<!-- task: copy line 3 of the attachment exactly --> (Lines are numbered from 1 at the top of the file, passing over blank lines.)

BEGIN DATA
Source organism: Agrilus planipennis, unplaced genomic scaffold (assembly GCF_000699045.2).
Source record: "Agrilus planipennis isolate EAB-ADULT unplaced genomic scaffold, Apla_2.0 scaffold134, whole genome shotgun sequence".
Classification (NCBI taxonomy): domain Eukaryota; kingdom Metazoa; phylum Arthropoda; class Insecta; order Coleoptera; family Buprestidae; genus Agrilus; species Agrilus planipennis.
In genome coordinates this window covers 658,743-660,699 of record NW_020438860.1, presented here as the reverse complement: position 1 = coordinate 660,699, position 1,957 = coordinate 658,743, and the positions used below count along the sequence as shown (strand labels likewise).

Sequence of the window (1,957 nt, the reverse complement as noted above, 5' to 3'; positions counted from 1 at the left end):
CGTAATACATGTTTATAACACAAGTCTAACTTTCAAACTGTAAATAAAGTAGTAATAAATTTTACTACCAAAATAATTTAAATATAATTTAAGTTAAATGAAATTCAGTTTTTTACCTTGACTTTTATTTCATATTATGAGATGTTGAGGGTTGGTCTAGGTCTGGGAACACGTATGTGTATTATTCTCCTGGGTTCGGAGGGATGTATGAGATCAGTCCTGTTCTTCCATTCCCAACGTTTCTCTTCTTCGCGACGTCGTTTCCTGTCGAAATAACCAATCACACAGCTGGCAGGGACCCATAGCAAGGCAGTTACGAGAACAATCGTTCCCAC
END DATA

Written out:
Classification (NCBI taxonomy): domain Eukaryota; kingdom Metazoa; phylum Arthropoda; class Insecta; order Coleoptera; family Buprestidae; genus Agrilus; species Agrilus planipennis.